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Up Close On Google Affiliate Ad Changes

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What's been rumored over the past few weeks is now true. Google will be limiting the number of affiliate ads that show up in search results. Advertisers are now being notified of the change, and it will go into effect over the coming weeks, Google says.

With the change, Google will allow only one ad to lead to a particular web page per query, whether that ad be from an affiliate of the web site or the web site owner.

For example, consider a search for dvds on Google, which brings up ads like these at the time of this writing:

Buy DVDs at Amazon.com
Low prices and Free Shipping over
$25. Affiliate.
www.amazon.com

Buy DVDs on Sale
Free fast shipping! Huge selection.
Order now & save. Low prices. Aff
www.amazon.com

Amazon DVDs
Wide range of the Latest DVDs.
Spend $25 for Free Shipping. Affil
www.amazon.com

1000s of DVDs at Buy.Com
Huge selection - incl the classics!
Low prices - Fast & Secure Shipping
www.Buy.com

$5 Off Any $50 Purchase
DVDs / Movies, Books, Music, Games
New Buy.com Customers Only. Aff
www.buy.com

The first three ads all lead to Amazon.com, but none of them are from Amazon itself. Instead, these are all affiliates of Amazon, who make money from driving Amazon traffic. If you clicked on any of them, they would redirect you behind the scenes to the Amazon site. Amazon would know that an affiliate generated the traffic, and they would earn on sales.

The last two ads are for Buy.com. The first of these is from Buy.com itself, while the second one is from a Buy.com affiliate (the Aff notation in the ad copy tells you this).

From a searcher perspective, getting basically the same ad so many times isn't helpful, Google says -- thus the change.

"We've seen and heard from users that there are many cases where we are showing the same creative with the same visible URL linking to the same page, said Salar Kamangar, director of product management at Google, explaining users don't like this. "Just like with search where we have duplicate removal, we want to make sure we aren't showing duplicated ads."

I agree it's a good move for searchers. It will transform the listings above to instead be something this:

Buy DVDs at Amazon.com
Low prices and Free Shipping over
$25.
www.amazon.com

1000s of DVDs at Buy.Com
Huge selection - incl the classics!
Low prices - Fast & Secure Shipping
www.Buy.com

In this second example, you can see that the top ranked "amazon.com" ad gets shown, and the rest don't. The same is true for the Buy.com ad.

Which exact ad gets selected depends on which ad has the highest "Ad Rank" within Google's AdWords system. That is, the cost per click they are willing to pay multiplied by the clickthrough rate. If an official site has a higher Ad Rank than affiliates, then that will be the ad selected. If it is an affiliate with a higher Ad Rank, the affiliate ad will be shown.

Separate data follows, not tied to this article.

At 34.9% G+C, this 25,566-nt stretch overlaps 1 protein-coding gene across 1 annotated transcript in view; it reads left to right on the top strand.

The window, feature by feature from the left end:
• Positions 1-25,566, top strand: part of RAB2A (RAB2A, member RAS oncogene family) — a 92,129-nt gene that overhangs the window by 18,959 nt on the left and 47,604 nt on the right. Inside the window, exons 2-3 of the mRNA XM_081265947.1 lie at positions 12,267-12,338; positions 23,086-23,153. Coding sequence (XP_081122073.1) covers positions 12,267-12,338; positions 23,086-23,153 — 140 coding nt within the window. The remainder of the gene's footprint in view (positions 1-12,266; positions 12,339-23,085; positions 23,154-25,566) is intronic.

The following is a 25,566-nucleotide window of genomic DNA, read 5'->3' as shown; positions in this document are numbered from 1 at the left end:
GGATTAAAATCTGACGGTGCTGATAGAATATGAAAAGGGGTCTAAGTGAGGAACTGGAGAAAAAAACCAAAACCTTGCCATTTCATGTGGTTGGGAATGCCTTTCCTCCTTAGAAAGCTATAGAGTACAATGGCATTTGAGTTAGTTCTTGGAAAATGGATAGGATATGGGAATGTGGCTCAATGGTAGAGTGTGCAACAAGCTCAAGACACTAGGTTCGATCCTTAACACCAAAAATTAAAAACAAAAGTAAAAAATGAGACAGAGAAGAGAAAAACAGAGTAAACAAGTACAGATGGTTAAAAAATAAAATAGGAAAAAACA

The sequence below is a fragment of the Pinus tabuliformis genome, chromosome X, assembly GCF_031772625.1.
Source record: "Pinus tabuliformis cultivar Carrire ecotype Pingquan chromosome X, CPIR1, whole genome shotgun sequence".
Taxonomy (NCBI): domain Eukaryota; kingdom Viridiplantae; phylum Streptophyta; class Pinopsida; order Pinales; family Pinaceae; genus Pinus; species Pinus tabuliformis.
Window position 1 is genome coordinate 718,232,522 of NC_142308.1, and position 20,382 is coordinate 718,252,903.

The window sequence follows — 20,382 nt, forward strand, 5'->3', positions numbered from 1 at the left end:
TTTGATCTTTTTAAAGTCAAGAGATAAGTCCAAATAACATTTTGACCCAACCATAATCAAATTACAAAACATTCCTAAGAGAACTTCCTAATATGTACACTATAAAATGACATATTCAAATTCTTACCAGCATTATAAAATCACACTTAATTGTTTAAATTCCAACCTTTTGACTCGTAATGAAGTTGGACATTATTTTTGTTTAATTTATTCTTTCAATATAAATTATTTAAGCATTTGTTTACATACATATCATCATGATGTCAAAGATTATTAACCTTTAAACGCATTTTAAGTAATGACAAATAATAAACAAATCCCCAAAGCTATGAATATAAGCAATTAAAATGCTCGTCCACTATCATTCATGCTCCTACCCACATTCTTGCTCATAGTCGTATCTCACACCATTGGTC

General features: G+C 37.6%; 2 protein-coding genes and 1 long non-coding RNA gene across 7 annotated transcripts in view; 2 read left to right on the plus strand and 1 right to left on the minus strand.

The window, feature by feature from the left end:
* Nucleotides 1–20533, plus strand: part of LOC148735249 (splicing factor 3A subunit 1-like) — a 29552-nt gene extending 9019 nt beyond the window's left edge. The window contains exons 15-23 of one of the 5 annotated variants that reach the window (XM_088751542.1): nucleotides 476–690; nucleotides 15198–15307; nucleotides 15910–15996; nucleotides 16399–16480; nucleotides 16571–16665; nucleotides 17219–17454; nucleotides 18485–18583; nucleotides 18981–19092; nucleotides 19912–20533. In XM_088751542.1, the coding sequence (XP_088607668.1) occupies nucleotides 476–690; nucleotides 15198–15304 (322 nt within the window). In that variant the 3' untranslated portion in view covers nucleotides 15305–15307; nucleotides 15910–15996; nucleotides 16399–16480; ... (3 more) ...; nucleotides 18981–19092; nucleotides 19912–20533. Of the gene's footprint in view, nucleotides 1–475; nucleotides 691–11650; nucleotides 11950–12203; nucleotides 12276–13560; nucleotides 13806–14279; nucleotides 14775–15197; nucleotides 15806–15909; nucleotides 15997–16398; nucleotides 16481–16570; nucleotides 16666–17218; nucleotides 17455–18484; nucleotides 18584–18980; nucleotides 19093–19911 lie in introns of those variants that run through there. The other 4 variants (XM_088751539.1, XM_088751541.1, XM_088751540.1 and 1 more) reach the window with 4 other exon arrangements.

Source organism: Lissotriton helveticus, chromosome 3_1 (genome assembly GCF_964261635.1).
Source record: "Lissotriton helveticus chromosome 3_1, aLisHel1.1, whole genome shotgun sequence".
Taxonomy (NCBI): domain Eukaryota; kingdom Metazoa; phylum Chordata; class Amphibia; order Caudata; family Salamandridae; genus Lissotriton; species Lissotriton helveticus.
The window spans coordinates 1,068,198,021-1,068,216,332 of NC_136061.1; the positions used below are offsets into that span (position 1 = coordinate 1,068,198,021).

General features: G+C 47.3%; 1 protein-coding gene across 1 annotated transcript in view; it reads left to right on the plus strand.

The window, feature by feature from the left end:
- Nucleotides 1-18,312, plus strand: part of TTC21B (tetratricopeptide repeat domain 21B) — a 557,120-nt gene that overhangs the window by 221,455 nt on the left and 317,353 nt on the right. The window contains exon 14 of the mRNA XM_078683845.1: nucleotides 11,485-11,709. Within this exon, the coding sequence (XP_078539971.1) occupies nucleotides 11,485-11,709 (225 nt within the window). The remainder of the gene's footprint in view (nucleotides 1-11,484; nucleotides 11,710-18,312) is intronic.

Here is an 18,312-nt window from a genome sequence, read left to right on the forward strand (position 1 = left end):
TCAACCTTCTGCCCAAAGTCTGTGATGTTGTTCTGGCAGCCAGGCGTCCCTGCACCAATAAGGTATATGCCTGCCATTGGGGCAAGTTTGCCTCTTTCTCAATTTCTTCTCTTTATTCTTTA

In a change, affiliates will no longer have to show their affiliate status per the current Google editorial guidelines, such as by saying "aff" or "affiliate" in the creative. The reasoning Google said is that since only one ad per web site will be shown, there's no longer a reason to make this distinction.

Saying only one ad per web site will be shown isn't correct, however. It's really that only one ad per "display URL" will be shown. The display URL is the URL shown below each ad. Google will automatically check and deduplicate ads based on the display URL.

By the way, the display URL is deduplicated on a root domain basis. So consider these ads:

New: Rent DVDs for $7.99
Huge selection of movies
And a 10% surprise. Learn more.
www.amazon.com/dvdrental

Dvds at Amazon
Electronics, PCs, Laptops and more
Free Delivery on orders over $25
www.amazon.com/electronics

Even though they point at different pages -- and have what looks to be different display URLs -- they still wouldn't be allowed, Google said (FYI, they did review this example above when commenting). That's because they both have amazon.com as the root domain in the display.

In other words:

amazon.com
amazon.com/books
home.amazon.com
dvd.amazon.com

would all be considered as having the same display URL for deduplication purposes, because of the root domain of amazon.com that I've highlighted, Google said.

The program will not prevent multiple affiliates for the same company from bidding on a term, as long as they want to drive traffic to their own sites. For example, say you had three Amazon affiliates who operate sites that review books. They could all bid on something like "State Of Fear," the title of Michael Crichton's current best seller.

As long as they pointed at their own sites -- actually sending people to their sites and using the site name in their display URLs -- they would be OK. For example, these made up examples (also run past Google for review) would be fine:

State Of Fear
By Michael Crichton. Read more
about this best seller and buy
all-books-reviewed.com


State of Fear
By Michael Crichton
$16.77 w/Free Shipping
www.amazon.com

"If the content is unique and useful, we want them to do that," Kamangar said. But just linking to a page that has little content other than a link outbound to Amazon -- that isn't allowed, he explained.

How many advertisers are impacted by this? Google wouldn't give specific, but Kamangar did say generally:

"It's more that there's a small number of affiliates that want to drive traffic to everyone they can find. It's not like there's a large number of affiliates aligned with each site."

Want to discuss the changes or learn more from what others are discussing? Visit our forum thread: AdWords Restriction Of 1 Affiliate Per Merchant Announced. A copy of the letter Google sent out to advertisers is also posted in that thread.


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